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For some, it's the party, not the game
By TERRY TOMALIN
© St. Petersburg Times, published January 29, 2001
TAMPA -- Greg Anderson didn't waste any time once he learned the Giants were heading to Super Bowl XXXV.
"We're going to Tampa," he told his buddy, Brian Thompson.
"What about tickets?" Thompson asked.
"We don't need no stinkin' tickets," Anderson replied.
So Anderson left Vermont and drove to Connecticut to pick up his buddy. Together, they headed to South Carolina to pick up another friend, Stuart Jacobson.
Sunday morning, they staked out a piece of pavement in the parking lot of Tampa Bay Center. They set up an inflatable couch, hooked up a portable television to a cigarette lighter and bought a football at Sears.
"We have got 12 hamburgers, 23 hot dogs, a half-gallon of vodka, a half-gallon of rum, a case and half of beer and a roll of duct tape," Jacobson said. "Don't ask what the duct tape is for."
Like most of the people gathered outside Raymond James Stadium on Sunday afternoon, for these Giants fans, a ticket to the show really didn't matter.
"We're here to party," Thompson said. "After all, that is what the Super Bowl is all about, right? One big party."
Joel Richards and some buddies from the University of South Florida went to Gasparilla on Saturday, partied until 4:30 a.m. in Ybor City, then headed straight to the stadium.
"We hung out for a couple of hours, then they kicked us out at 6:30 a.m.," Richards said. "So we waited outside for an hour or so, then they let us back in and we picked up where we left off."
At 1:30 p.m., Richards' crew took its first casualty when one of his friends passed out on the pavement and immediately became a toy for fans of both teams.
"He posed for about 800 pictures, none of which he will remember," Richards said. "We made sure we told everybody that he was a Ravens fan."
Tom Kelly and Ray "Big Dog" Szech were in the minority Sunday, not because they rooted for the team from Baltimore but because they were among the select few partying in the parking lot who actually had tickets to the game. The co-workers spent the past year fixing up an old Volkswagen van just for the occasion.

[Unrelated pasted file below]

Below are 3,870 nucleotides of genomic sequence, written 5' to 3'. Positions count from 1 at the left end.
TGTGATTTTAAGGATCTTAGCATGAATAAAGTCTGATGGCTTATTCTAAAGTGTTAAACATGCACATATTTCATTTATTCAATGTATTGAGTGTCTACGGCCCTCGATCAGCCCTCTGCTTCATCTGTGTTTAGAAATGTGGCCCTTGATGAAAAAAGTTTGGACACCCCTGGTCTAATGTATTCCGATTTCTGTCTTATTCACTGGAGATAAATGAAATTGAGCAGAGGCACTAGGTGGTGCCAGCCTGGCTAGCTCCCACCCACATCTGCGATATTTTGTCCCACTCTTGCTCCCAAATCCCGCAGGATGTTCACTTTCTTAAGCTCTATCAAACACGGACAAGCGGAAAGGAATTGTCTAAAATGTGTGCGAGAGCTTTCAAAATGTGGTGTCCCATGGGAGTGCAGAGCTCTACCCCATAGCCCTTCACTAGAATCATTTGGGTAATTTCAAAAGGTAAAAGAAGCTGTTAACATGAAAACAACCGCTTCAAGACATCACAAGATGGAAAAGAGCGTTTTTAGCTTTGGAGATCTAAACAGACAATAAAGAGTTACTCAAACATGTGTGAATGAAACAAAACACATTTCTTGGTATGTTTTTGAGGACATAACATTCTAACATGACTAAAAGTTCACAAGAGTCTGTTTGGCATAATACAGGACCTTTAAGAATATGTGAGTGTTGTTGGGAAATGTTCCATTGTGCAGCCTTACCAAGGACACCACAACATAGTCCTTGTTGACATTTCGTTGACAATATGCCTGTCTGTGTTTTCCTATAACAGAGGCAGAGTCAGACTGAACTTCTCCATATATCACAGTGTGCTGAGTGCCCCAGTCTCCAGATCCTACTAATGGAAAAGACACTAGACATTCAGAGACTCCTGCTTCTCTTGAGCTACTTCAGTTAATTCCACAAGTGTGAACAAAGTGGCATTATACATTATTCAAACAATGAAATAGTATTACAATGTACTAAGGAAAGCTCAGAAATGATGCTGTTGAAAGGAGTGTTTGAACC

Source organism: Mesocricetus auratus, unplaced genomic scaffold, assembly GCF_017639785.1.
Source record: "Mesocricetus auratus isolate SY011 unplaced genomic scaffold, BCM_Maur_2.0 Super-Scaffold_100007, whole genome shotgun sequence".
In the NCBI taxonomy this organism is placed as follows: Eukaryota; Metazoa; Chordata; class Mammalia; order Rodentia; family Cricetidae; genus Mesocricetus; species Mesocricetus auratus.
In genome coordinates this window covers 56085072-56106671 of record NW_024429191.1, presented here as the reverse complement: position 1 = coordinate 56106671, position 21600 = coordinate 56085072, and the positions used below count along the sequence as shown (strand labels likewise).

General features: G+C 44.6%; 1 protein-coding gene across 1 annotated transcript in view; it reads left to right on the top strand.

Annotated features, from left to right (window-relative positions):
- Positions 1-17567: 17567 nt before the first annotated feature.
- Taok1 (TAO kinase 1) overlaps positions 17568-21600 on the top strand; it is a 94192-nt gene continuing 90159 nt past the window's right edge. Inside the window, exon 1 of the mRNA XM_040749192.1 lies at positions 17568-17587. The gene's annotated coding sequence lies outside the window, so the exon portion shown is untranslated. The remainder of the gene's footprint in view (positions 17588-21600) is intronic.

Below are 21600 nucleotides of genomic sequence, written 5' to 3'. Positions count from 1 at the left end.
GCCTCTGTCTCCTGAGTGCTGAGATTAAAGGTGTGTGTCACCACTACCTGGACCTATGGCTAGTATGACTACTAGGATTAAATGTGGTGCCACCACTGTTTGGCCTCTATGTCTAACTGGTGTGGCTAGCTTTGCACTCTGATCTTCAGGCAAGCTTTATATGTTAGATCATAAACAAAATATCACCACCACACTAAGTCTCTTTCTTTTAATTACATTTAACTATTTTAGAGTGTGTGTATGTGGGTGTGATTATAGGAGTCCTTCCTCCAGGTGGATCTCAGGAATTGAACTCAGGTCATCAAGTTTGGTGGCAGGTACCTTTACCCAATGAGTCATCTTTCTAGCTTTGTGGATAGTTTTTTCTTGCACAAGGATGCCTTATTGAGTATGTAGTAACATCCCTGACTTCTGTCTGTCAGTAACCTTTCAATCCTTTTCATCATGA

"Originally, I was going to paint it like an old hippie van, but then I realized I was too old to be a hippie, so I painted it in Ravens' colors," said Kelly, who owns a body shop in Maryland.
The van, nicknamed "Purple Pain," still has the peace sign on the front hood, but in keeping with the Ravens' style of defense, Kelly added the phrase "No Peace" above it.
"The cops stopped us in South Carolina for no reason other than to have a look at the van," he said. "They obviously weren't Ravens fans."
But most of the fans who turned out Sunday were happy just to watch the game on the fuzzy screen of a battery-operated television.
"This is my third Super Bowl I have been to," said Scott Mulligan, a Maryland transplant who lives in Melbourne. "I never have a ticket. I just come for the party."
Dwayne Cotton and Renardo Smith, both Ravens season ticket holders, decided to head to Tampa once they learned their team was going to the big game.
"Tickets or no tickets, we were going no matter what," Cotton said. "So we hopped in the truck and headed south."
They arrived Saturday afternoon, staked out a parking spot across from the stadium and fired up the grill.
"We have got plenty of food and beer, and a TV," Smith said. "What more do you need?"
A ticket to the game.
"What about that press pass?" asked Anderson, the Giants fan who drove 27 hours from Vermont just hear the fans roar. "Couldn't you just let me borrow it when you are done?"
Disappointed at the answer, Anderson said it didn't matter. He said he and his buddies would wait until the game ended, celebrate in the parking lot, then head to Ybor City.
"Then at sunrise," he said. "We'll think about heading home."
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